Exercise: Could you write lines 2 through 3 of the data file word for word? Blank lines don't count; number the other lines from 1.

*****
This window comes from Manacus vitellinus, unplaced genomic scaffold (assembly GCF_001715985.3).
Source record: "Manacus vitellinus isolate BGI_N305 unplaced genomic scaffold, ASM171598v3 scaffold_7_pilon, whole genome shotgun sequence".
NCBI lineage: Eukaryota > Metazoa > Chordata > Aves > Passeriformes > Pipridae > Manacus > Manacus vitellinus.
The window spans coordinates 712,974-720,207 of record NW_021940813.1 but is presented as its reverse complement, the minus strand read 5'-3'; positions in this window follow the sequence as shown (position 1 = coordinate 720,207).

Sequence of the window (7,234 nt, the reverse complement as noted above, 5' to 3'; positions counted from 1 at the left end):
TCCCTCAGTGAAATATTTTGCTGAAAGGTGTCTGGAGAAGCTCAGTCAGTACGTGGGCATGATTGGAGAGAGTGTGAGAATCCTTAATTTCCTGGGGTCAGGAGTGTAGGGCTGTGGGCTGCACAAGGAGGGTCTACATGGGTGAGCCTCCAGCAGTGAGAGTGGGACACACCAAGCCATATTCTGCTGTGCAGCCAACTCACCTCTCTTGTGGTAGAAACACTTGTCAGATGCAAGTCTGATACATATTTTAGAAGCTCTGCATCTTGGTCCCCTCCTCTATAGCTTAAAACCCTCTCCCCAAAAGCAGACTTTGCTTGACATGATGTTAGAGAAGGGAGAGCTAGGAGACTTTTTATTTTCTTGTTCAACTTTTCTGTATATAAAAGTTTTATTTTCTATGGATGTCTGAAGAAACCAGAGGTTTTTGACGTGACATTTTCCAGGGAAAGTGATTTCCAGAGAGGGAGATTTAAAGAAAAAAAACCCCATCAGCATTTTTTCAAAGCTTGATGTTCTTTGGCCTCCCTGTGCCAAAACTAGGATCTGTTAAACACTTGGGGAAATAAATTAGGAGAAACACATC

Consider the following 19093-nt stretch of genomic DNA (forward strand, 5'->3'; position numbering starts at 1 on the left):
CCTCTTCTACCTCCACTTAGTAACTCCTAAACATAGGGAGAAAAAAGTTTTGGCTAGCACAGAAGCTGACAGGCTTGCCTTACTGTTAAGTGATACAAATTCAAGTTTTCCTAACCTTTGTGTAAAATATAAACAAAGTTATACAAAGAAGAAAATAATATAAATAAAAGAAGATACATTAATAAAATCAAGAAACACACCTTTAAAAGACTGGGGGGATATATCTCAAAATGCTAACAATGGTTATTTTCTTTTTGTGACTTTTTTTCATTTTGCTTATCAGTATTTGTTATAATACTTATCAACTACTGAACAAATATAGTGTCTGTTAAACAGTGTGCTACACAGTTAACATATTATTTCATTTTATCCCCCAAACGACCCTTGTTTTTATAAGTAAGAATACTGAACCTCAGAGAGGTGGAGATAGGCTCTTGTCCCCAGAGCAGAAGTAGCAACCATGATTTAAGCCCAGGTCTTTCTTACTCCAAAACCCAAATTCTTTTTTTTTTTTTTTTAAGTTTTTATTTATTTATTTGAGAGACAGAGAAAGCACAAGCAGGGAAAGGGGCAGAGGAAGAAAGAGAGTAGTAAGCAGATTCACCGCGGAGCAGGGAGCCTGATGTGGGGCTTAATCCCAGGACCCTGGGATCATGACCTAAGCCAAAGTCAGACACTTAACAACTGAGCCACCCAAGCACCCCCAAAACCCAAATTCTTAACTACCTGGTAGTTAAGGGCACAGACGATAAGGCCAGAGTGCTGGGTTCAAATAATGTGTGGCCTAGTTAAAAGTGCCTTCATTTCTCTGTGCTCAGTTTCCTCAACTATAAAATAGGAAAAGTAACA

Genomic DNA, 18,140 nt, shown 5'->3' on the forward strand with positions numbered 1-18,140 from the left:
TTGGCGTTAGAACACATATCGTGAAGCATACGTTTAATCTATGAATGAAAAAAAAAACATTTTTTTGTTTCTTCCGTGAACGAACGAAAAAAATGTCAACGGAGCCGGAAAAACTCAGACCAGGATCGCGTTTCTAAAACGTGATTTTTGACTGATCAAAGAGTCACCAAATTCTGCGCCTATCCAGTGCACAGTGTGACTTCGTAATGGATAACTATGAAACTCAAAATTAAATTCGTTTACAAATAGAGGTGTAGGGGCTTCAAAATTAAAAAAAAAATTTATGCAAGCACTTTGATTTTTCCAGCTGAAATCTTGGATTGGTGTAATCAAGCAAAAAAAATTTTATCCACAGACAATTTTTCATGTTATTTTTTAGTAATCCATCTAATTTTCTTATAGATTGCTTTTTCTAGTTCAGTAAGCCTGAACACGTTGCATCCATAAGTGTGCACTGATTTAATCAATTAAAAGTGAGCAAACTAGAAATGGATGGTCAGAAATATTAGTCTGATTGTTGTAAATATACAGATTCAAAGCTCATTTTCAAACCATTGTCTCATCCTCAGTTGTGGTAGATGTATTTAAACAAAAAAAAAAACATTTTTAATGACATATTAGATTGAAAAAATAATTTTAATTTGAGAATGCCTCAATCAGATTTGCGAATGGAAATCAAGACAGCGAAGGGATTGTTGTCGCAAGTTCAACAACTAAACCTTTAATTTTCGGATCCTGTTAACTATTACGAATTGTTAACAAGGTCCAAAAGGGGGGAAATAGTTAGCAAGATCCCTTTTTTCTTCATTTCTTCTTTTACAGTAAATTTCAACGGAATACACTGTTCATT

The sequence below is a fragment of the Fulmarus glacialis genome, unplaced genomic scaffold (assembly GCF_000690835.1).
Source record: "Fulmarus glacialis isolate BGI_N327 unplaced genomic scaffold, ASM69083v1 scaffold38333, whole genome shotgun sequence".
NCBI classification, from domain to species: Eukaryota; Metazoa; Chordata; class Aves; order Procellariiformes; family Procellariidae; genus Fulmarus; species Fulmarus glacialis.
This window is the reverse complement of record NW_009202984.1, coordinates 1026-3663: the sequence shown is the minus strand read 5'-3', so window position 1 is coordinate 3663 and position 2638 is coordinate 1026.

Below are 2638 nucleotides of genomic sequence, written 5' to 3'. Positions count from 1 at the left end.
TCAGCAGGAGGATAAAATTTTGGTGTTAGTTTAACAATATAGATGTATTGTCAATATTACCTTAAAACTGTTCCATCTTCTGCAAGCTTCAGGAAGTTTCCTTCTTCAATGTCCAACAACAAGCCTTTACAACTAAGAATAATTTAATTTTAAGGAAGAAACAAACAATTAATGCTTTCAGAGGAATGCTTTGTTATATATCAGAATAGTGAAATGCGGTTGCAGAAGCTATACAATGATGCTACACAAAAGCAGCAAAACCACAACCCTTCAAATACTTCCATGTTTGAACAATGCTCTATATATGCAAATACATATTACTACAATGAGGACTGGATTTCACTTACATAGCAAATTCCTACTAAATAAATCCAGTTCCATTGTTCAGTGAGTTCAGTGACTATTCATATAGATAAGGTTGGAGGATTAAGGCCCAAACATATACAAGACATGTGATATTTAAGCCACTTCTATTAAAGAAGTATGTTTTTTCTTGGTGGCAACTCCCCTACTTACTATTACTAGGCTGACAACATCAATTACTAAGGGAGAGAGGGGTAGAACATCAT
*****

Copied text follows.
Source record: "Manacus vitellinus isolate BGI_N305 unplaced genomic scaffold, ASM171598v3 scaffold_7_pilon, whole genome shotgun sequence".
NCBI lineage: Eukaryota > Metazoa > Chordata > Aves > Passeriformes > Pipridae > Manacus > Manacus vitellinus.